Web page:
Signs and Symbols in African Art: Graphic Patterns in Burkina Faso

by Christopher D. Roy
University of Iowa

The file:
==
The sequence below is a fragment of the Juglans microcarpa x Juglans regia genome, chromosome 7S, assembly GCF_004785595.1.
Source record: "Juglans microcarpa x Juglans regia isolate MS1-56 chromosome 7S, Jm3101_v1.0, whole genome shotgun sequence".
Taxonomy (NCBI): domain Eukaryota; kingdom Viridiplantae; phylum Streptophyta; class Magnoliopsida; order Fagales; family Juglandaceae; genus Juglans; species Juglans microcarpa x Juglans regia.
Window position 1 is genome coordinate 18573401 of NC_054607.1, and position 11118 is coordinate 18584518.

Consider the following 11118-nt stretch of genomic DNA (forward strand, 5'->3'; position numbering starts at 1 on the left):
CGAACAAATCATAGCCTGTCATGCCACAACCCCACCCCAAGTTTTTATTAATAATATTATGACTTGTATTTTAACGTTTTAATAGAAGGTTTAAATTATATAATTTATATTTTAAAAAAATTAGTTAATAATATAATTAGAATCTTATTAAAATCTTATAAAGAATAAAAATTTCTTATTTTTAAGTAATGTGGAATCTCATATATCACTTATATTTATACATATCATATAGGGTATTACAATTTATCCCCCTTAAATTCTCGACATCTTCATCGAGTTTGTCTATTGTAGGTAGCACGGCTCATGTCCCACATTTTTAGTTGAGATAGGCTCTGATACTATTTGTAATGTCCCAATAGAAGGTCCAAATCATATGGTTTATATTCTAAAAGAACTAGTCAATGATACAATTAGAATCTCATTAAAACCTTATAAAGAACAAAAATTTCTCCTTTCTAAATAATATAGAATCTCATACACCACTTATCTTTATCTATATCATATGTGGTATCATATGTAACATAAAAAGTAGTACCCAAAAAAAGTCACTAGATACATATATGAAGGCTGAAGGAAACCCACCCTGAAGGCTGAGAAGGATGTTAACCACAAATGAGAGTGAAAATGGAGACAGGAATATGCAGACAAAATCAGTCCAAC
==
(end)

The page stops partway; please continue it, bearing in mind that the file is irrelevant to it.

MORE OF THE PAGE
The small plank mask represents the dwarf ancestor of the Nyumu family of the town of Boni. The family tells of an ancestor who never grew above two feet tall, and who had a particular ability to communicate with he wild and dangerous animals that inhabited the wilderness that, in those days, surrounded every Bwa village. He was able to wander at night into the wilderness to speak with the animals, and although his father feared greatly that he would be torn to shreds by a lion or hyena, he always returned home safely. When he was very old and was on his death bed his nieces and nephews came to him and asked him how they could honor him after he had gone. He told them how much he had always wanted to perform with the great broad plank masks for which the southern Bwa are famous, but which were far too large for a person of such small size to wear. He asked them to carve a small mask, identical to the great planks in every detail, but small enough for him to wear in performance, and the result was the dwarf masks named luruya, after this dwarf ancestor.